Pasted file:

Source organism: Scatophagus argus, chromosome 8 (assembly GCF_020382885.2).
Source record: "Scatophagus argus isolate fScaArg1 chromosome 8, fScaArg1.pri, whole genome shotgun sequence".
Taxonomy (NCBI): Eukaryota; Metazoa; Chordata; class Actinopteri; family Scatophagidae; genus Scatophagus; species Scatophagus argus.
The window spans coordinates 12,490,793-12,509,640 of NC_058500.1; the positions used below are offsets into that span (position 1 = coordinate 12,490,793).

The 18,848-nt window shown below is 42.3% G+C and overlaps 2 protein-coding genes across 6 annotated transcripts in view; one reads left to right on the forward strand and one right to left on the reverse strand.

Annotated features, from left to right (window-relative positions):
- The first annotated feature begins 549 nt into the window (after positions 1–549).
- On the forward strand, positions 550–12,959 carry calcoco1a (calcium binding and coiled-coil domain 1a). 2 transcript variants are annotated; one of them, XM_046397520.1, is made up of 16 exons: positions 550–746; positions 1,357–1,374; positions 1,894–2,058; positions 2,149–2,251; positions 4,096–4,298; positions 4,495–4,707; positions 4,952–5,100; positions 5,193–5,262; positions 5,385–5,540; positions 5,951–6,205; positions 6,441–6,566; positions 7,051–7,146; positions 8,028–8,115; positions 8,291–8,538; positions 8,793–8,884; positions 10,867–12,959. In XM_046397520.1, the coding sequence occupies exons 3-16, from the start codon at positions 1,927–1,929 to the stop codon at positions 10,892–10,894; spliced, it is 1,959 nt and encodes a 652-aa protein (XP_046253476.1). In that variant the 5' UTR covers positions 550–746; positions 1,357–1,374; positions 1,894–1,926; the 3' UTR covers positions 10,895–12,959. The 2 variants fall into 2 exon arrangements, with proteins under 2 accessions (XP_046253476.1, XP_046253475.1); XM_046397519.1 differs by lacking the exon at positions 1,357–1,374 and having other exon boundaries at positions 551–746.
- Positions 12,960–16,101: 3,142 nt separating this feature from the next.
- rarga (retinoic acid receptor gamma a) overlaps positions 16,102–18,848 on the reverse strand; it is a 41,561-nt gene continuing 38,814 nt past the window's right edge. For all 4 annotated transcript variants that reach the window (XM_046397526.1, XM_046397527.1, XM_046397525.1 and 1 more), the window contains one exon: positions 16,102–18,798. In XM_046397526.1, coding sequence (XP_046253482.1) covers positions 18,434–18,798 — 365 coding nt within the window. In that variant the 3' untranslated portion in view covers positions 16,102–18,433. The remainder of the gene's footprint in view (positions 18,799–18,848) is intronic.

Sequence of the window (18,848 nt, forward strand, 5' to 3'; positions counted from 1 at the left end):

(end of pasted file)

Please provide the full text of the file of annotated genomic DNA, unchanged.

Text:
Source organism: Scatophagus argus, chromosome 8 (assembly GCF_020382885.2).
Source record: "Scatophagus argus isolate fScaArg1 chromosome 8, fScaArg1.pri, whole genome shotgun sequence".
Taxonomy (NCBI): Eukaryota; Metazoa; Chordata; class Actinopteri; family Scatophagidae; genus Scatophagus; species Scatophagus argus.
The window spans coordinates 12,490,793-12,509,640 of NC_058500.1; the positions used below are offsets into that span (position 1 = coordinate 12,490,793).

The 18,848-nt window shown below is 42.3% G+C and overlaps 2 protein-coding genes across 6 annotated transcripts in view; one reads left to right on the forward strand and one right to left on the reverse strand.

Annotated features, from left to right (window-relative positions):
- The first annotated feature begins 549 nt into the window (after positions 1–549).
- On the forward strand, positions 550–12,959 carry calcoco1a (calcium binding and coiled-coil domain 1a). 2 transcript variants are annotated; one of them, XM_046397520.1, is made up of 16 exons: positions 550–746; positions 1,357–1,374; positions 1,894–2,058; positions 2,149–2,251; positions 4,096–4,298; positions 4,495–4,707; positions 4,952–5,100; positions 5,193–5,262; positions 5,385–5,540; positions 5,951–6,205; positions 6,441–6,566; positions 7,051–7,146; positions 8,028–8,115; positions 8,291–8,538; positions 8,793–8,884; positions 10,867–12,959. In XM_046397520.1, the coding sequence occupies exons 3-16, from the start codon at positions 1,927–1,929 to the stop codon at positions 10,892–10,894; spliced, it is 1,959 nt and encodes a 652-aa protein (XP_046253476.1). In that variant the 5' UTR covers positions 550–746; positions 1,357–1,374; positions 1,894–1,926; the 3' UTR covers positions 10,895–12,959. The 2 variants fall into 2 exon arrangements, with proteins under 2 accessions (XP_046253476.1, XP_046253475.1); XM_046397519.1 differs by lacking the exon at positions 1,357–1,374 and having other exon boundaries at positions 551–746.
- Positions 12,960–16,101: 3,142 nt separating this feature from the next.
- rarga (retinoic acid receptor gamma a) overlaps positions 16,102–18,848 on the reverse strand; it is a 41,561-nt gene continuing 38,814 nt past the window's right edge. For all 4 annotated transcript variants that reach the window (XM_046397526.1, XM_046397527.1, XM_046397525.1 and 1 more), the window contains one exon: positions 16,102–18,798. In XM_046397526.1, coding sequence (XP_046253482.1) covers positions 18,434–18,798 — 365 coding nt within the window. In that variant the 3' untranslated portion in view covers positions 16,102–18,433. The remainder of the gene's footprint in view (positions 18,799–18,848) is intronic.

Sequence of the window (18,848 nt, forward strand, 5' to 3'; positions counted from 1 at the left end):